Simplest way in France is Hemp and Lime plaster on the inside or a Mineral insulation system eg Multipor outside or inside In reality a 60cm + wall built of stone and coated with a proper lime plaster inside and out with a breathable paint has a good insulation value most walls tested were cement plastered and damp which accounts for the bad values If you look at the true figures you will find that it is more eco friendly to install a proper eco heating system than to ruin the house and you health with all the petro cem products The Scottish court service did extensive testing on their buildings and found that the prewar building preformed better

Thanks Edwards. I'm hoping the dampness is a temporary problem. The previous owners covered over an old external door with a sheet of plasterboard. The door was ill fitting and let all the elements into the space between the door and the plasterboard (they didn't fill it with anything). It seems to have been absorbed into some of the wall. Or the combination of that with the crumbling pointing outside. Anyway, I'm hoping once a window is properly fitted where the old door was, and the stonework pointed outside, the problem will be overcome.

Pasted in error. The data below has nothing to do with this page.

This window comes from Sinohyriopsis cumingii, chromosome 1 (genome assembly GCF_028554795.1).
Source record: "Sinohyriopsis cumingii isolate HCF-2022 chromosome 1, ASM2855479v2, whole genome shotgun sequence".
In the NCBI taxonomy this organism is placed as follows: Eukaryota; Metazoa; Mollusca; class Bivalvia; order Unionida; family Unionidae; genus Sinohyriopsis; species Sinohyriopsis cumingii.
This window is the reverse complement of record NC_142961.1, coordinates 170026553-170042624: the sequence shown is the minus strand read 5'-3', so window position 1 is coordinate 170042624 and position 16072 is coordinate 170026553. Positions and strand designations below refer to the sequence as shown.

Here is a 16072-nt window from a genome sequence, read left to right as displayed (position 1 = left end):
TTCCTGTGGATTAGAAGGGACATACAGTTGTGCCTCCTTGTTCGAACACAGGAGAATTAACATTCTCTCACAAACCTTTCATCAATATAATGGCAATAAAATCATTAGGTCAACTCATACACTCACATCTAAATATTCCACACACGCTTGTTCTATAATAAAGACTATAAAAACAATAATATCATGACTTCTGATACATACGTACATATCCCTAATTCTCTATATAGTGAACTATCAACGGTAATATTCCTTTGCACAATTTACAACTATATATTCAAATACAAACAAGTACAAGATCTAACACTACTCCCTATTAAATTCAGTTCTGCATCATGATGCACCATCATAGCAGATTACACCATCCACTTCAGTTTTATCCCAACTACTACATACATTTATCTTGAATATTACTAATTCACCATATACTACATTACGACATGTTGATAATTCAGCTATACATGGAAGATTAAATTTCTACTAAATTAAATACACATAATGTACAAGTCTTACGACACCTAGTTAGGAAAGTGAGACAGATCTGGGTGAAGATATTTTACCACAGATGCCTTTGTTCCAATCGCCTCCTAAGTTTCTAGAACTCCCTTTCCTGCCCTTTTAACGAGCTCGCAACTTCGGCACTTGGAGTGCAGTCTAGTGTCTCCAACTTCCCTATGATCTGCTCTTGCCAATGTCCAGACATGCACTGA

How do you recommend insulating stone walls Edward?

Valerie I would not dry line my worst enemies house approx 33% of dry lined houses have toxic mold growing behind the dry lining You have to do away with the source of damp on the outside You can get away with the wrong plaster inside a house if you have the right plaster or pointing on the outside Look up Toxic Mold

Hi Edward, I've removed our link as we don't allow that. So is my NHL 3.5 okay in environmental terms or could I do better?

Can you supply your products to France?

Thanks

James